so again in early autumn 2007 at dinner following the Princeton panel, several of my progressive colleagues seized upon my remarks against giving oneself over to hatred. And they vigorously rejected the notion. Both a professor of political theory and a nationally syndicated columnist insisted that I was wrong to condemn hatred as a passion that impaired political judgment. On the contrary, they argued, Bush hatred was fully warranted considering his theft of the 2000 election in Florida with the aid of the Supreme Court's decision in Bush v. Gore; his politicization of national security by making the invasion of Iraq an issue in the 2002 midterm elections; and his shredding of the Constitution to authorize the torture of enemy combatants.
Of course, these very examples illustrate nothing so much as the damage hatred inflicts on the intellect. Many of my colleagues at Princeton that evening seemed not to have considered that in 2000 it was Al Gore who shifted the election controversy to the courts by filing a lawsuit challenging decisions made by local Florida county election supervisors. Nor did many of my Princeton dinner companions take into account that between the Florida Supreme Court and the U.S. Supreme Court, 10 of 16 higher court judges--five of whom were Democratic appointees--found equal protection flaws with the recount scheme ordered by the intermediate Florida court. And they did not appear to have pondered Judge Richard Posner's sensible observation, much less themselves sensibly observe, that while indeed it was strange to have the U.S. Supreme Court decide a presidential election, it would have been even stranger for the election to have been decided by the Florida Supreme Court.
As for the 2002 midterm elections, it is true that Mr. Bush took the question of whether to use military force against Iraq to the voters, placing many Democratic candidates that fall in awkward positions. But in a liberal democracy, especially from a progressive point of view, aren't questions of war and peace proper ones to put to the people--as Democrats did successfully in 2006?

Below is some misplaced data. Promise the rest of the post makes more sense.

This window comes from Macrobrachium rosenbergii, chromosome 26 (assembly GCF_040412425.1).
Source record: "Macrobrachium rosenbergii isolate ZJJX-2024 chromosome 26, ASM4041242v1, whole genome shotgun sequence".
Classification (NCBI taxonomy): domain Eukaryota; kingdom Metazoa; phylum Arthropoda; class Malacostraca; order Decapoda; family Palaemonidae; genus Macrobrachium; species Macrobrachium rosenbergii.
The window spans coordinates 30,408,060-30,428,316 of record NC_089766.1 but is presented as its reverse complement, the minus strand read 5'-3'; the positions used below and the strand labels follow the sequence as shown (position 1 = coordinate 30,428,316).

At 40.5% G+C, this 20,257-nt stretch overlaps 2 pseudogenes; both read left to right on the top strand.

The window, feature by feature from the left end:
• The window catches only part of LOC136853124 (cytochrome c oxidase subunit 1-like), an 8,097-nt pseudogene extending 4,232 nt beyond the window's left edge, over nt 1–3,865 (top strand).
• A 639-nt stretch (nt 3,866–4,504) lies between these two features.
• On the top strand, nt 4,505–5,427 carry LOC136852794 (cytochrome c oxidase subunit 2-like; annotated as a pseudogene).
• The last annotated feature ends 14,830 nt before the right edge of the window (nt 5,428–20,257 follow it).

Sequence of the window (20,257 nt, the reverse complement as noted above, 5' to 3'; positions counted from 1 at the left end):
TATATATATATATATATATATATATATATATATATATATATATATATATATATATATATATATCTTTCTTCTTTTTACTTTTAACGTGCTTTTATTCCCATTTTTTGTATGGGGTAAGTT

And lord knows the Bush administration has blundered in its handling of legal issues that have arisen in the war on terror. But from the common progressive denunciations you would never know that the Bush administration has rejected torture as illegal. And you could easily overlook that in our system of government the executive branch, which has principal responsibility for defending the nation, is in wartime bound to overreach--especially when it confronts on a daily basis intelligence reports that describe terrifying threats--but that when checked by the Supreme Court the Bush administration has, in accordance with the system, promptly complied with the law.
In short, Bush hatred is not a rational response to actual Bush perfidy. Rather, Bush hatred compels its progressive victims--who pride themselves on their sophistication and sensitivity to nuance--to reduce complicated events and multilayered issues to simple matters of good and evil. Like all hatred in politics, Bush hatred blinds to the other sides of the argument, and constrains the hater to see a monster instead of a political opponent.
Not that it will make any difference. I have been saying the same thing for years and get essentially the same replies from my family. My mother once said "I just can't stand the way he smirks". I'm not really sure where smirking fits into policy but that and the idea that the President is a dumbass seems to be what fuels a lot of the hatred. A lot of liberals just can't stand the idea that they have been beaten time and again over the last 6 years by a supposed retard. Of course if he is retarded what does that make them. Dumber than a dumbass. Ha Ha.